Ford has been building hybrid-electric vehicles for seven years now, and the company has constantly refined and improved its hybrid system over that time.
But it was only this year that Lincoln acquired its own hybrid sedan, the 2011 Lincoln MKZ Hybrid. That vehicle effectively replaced the Milan Hybrid from the Mercury brand, which Ford killed off last year.
We recently spent a weekend with a 2011 MKZ Hybrid, which we liked more than we expected despite a few dated aspects to the design.
The MKZ was born in 2006 as the Zephyr, and renamed the following year. After a refresh for 2010, it's the last Lincoln that's essentially a rebadged Ford--in this case, the Fusion mid-size sedan--and its replacement for 2013 will have far more distinctive styling.
2011 Lincoln MKZ Hybrid
We liked the simple, slab-sided looks, but the square-cut, upright interior felt definitely retro after a string of Space Age-cockpit dashboards and consoles in other Ford products. It wasn't bad, it was just ... very traditional.
The most visible indicator of this was the old-fashioned ignition key. Most other vehicles in this class offer proximity keys and start buttons, and they're rapidly moving down into even compact cars like the Ford Focus. So having to put a piece of notched metal into a slot to start the car felt very ... old-school.
Which may be just what Lincoln's customers want; who are we to judge?
Like the 2011 Ford Fusion Hybrid with which it shares a powertrain, the MKZ Hybrid returns impressive gas mileage for a heavy mid-size four-door sedan. On a trip of almost 250 miles, perhaps two-thirds of it highway cruising, we averaged a remarkable 40.5 miles per gallon.
2011 Lincoln MKZ Hybrid
That's slightly better than the MKZ Hybrid's EPA ratings of 41 mpg city, 36 mpg highway, and combined fuel economy of 39 mpg. As always, we used cruise control where possible on the highway, but otherwise made few special efforts to hypermile.
On the road, our hybrid Lincoln was comfortable and well-insulated, with sufficient sound damping that the only indication of the engine shutting off and switching on was an occasional quiet whirring noise up front.
We're big fans of Ford graphics, and Lincoln's are a touch more elegant than the comparable screens on the Fusion Hybrid. Overall, Lincoln has some of the best graphic displays in any hybrid, and they're particularly easy to customize, allowing the driver to hide or show various information screens as desired.
We liked the interior materials, the wood-rimmed steering wheels, and the color palette. After soaring and swooping black-plastic dashes--on everything from economy cars to high-end hybrids--Lincoln's living room-like interior was soothing and felt more luxurious than we expected.
The interior also offered lots of storage space, including a spacious bin in the center armrest and the usual array of cupholders, door pockets, and so forth.
2011 Lincoln MKZ Hybrid on test in upstate New York, July 2011
Our test car came with a base price of $34,330. That's higher than the $28,600 base price of the 2011 Ford Fusion Hybrid, though neither car usually sells without a lengthy list of additional options.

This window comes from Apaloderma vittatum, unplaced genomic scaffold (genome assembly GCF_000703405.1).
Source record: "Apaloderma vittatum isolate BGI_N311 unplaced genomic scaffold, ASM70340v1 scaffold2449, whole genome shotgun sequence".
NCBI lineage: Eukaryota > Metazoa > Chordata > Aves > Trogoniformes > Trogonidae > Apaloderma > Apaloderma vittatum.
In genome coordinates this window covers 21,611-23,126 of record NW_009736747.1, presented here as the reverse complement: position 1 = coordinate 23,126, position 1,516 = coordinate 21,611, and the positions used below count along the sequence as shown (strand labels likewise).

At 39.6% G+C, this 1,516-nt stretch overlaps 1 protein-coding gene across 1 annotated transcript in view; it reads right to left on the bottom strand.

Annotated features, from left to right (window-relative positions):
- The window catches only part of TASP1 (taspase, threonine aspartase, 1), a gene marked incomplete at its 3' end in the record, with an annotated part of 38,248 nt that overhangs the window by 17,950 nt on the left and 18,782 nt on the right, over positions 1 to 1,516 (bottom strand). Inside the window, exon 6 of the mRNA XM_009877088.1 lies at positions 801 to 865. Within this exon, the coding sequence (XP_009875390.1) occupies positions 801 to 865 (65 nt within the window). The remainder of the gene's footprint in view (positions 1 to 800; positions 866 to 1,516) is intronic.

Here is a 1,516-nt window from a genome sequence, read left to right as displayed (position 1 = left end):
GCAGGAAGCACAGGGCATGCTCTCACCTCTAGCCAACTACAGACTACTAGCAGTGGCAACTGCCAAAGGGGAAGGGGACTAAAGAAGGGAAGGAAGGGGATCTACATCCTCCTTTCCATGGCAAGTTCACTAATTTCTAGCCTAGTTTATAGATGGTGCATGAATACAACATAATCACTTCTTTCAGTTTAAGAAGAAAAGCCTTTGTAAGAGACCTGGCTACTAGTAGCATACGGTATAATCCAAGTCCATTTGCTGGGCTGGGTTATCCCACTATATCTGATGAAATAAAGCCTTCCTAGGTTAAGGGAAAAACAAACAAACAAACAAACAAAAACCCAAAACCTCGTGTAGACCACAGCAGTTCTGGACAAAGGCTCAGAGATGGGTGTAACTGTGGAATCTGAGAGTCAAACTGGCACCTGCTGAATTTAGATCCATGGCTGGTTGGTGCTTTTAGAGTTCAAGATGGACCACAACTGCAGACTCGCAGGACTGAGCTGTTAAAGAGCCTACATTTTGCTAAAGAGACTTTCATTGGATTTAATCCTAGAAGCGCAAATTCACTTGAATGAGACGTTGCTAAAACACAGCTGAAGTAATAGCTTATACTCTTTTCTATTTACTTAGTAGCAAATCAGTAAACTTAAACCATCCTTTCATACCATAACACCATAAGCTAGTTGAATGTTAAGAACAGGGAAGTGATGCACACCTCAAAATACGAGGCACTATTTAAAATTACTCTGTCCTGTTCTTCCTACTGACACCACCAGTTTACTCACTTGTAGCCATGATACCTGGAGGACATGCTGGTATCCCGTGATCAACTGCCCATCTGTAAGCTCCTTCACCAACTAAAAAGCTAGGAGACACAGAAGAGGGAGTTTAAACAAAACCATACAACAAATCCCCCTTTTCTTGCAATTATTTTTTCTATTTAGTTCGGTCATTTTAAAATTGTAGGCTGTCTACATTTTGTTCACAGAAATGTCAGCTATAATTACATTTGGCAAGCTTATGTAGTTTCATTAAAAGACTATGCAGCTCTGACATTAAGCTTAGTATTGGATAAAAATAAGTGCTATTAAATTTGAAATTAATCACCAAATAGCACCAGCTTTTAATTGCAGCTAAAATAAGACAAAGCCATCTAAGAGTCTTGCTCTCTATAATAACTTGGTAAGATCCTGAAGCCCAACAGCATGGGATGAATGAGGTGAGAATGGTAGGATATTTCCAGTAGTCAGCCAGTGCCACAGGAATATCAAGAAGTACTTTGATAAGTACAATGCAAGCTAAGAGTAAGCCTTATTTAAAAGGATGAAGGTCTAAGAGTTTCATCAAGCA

But on top of that came the Ultimate Package of options, at a whopping $5,695, including a power moonroof, adaptive high-intensity discharge headlamps, rain-sensing wipers, a voice-activated navigation system, a blind-spot information system with cross-traffic alert warning, a rear-view camera, and the THX II high-end audio system.
That audio system was quite good indeed with both MP3 tracks from personal audio players and conventional radio. It wasn't nearly as good with satellite radio, sounding tinny and hollow at times in a way we've never experienced in any other car.
We're big fans of Ford's Sync system, which was far more responsive to touch-screen commands than the newer MyFordTouch, which we're not such fans of. We did notice that the system didn't display album art for MP3 tracks, but we decided we could probably live with that.
Our car also included a $95 "Executive Package" that appeared to consist of special floor mats, and of course the mandatory $850 destination fee, meaning the sticker was $41,370. That's not too bad for a "near-luxury" mid-size sedan, and certainly competitive with low-end Lexus products.
It's worth noting that Lincoln has given the MKZ Hybrid exactly the same base price as the higher-powered MKZ with a 285-horsepower, 3.5-liter V-6 gasoline engine. That model is rated at a dismal 18 mpg city, 27 mpg highway, and a combined 21 mpg.
If you opt for all-wheel drive (sadly not available on the hybrid), it falls to 17 mpg city, 24 mpg highway, and 19 mpg combined--just half the fuel efficiency of the hybrid.
The equal-price tactic appears to have worked, too. Ford says it is selling more MKZ Hybrids than expected, more than one in every five MKZs ordered.
So there's no longer any excuse for avoiding a hybrid because it costs more to save gasoline. In the case of the 2011 Lincoln MKZ Hybrid, it doesn't: You can opt for gas-guzzling performance, or remarkably high real-world fuel economy.
We know which we'd pick.
Lincoln provided this test vehicle to High Gear Media to enable us to bring you this first-person drive report.